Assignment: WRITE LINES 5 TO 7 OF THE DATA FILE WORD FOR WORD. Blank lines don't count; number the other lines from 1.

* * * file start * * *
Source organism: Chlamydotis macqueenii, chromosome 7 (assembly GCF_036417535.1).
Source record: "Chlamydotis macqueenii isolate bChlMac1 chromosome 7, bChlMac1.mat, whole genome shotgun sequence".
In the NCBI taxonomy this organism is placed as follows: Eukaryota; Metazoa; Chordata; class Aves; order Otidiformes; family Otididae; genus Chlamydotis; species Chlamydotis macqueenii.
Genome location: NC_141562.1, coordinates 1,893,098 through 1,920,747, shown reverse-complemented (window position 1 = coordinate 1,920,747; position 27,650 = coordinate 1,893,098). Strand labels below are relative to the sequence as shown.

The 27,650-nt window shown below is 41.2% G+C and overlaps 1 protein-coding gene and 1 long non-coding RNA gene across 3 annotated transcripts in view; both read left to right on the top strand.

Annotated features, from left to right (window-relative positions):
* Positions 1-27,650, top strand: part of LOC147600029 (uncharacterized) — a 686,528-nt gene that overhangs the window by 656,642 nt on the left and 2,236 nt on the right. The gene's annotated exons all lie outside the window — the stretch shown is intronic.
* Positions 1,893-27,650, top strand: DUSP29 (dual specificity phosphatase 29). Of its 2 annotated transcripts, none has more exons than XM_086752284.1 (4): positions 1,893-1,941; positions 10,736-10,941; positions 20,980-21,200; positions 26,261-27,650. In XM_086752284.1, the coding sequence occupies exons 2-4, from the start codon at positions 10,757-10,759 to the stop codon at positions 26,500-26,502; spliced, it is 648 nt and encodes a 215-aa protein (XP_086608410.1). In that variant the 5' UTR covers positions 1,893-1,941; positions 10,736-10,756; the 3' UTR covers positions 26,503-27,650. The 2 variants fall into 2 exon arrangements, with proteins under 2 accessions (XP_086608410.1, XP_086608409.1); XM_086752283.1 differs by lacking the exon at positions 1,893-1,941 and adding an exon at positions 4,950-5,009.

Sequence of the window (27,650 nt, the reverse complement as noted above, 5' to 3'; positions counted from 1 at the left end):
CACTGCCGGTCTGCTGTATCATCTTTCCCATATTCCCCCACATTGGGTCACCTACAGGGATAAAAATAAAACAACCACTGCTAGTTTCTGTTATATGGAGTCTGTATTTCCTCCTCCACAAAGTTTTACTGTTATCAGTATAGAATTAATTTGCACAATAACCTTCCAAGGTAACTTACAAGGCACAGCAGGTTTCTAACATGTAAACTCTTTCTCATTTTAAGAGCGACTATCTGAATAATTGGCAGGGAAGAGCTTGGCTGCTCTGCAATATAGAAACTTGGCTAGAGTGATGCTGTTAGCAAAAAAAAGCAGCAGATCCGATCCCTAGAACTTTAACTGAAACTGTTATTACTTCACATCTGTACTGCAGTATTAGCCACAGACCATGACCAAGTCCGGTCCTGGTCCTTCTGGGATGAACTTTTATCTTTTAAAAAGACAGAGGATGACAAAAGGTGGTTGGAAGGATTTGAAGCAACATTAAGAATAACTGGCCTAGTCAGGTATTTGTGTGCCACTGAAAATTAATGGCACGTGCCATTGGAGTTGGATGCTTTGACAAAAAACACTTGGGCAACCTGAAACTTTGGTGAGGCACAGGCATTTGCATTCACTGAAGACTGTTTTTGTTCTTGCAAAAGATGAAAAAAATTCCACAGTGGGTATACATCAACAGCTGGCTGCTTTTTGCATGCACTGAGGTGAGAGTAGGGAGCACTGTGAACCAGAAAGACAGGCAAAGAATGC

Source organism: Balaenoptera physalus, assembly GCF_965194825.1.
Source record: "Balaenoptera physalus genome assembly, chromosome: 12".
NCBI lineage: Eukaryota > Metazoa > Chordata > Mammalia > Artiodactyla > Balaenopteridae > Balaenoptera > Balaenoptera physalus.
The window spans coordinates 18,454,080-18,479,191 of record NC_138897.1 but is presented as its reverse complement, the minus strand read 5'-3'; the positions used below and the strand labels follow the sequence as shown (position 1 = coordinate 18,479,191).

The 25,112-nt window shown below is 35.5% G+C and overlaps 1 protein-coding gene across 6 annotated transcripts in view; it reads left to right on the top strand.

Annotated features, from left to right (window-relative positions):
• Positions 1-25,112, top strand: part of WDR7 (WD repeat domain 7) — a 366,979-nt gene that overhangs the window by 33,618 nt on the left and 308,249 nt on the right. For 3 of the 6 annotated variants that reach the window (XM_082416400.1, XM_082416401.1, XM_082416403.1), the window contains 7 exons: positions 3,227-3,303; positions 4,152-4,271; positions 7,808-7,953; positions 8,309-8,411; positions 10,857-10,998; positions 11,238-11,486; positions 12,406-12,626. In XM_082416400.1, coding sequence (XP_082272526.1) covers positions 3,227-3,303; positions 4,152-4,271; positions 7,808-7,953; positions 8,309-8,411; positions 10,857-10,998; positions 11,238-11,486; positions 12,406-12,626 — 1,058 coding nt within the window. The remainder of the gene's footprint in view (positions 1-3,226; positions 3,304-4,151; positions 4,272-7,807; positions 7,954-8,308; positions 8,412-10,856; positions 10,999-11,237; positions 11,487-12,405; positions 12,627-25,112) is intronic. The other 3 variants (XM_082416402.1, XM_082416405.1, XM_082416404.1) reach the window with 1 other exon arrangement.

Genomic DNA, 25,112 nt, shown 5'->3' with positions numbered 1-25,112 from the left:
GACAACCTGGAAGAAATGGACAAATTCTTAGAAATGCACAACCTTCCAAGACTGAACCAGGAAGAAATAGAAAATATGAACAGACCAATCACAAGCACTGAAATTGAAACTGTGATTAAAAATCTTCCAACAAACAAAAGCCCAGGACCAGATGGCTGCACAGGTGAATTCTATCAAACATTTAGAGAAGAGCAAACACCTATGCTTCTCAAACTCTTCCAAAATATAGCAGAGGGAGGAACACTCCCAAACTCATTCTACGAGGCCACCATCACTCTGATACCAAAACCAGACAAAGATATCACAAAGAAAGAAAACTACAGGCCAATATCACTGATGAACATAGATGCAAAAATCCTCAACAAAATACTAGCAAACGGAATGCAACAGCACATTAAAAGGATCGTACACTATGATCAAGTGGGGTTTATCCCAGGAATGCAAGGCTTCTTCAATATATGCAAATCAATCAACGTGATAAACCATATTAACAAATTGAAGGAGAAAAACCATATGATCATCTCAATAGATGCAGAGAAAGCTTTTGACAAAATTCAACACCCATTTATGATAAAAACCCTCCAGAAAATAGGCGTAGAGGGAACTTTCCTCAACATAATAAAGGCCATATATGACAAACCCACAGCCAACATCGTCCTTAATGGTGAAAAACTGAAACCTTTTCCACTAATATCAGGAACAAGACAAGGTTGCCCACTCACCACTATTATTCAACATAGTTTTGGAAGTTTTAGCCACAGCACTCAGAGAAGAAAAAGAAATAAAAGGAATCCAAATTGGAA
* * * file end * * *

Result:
The 27,650-nt window shown below is 41.2% G+C and overlaps 1 protein-coding gene and 1 long non-coding RNA gene across 3 annotated transcripts in view; both read left to right on the top strand.

Annotated features, from left to right (window-relative positions):
* Positions 1-27,650, top strand: part of LOC147600029 (uncharacterized) — a 686,528-nt gene that overhangs the window by 656,642 nt on the left and 2,236 nt on the right. The gene's annotated exons all lie outside the window — the stretch shown is intronic.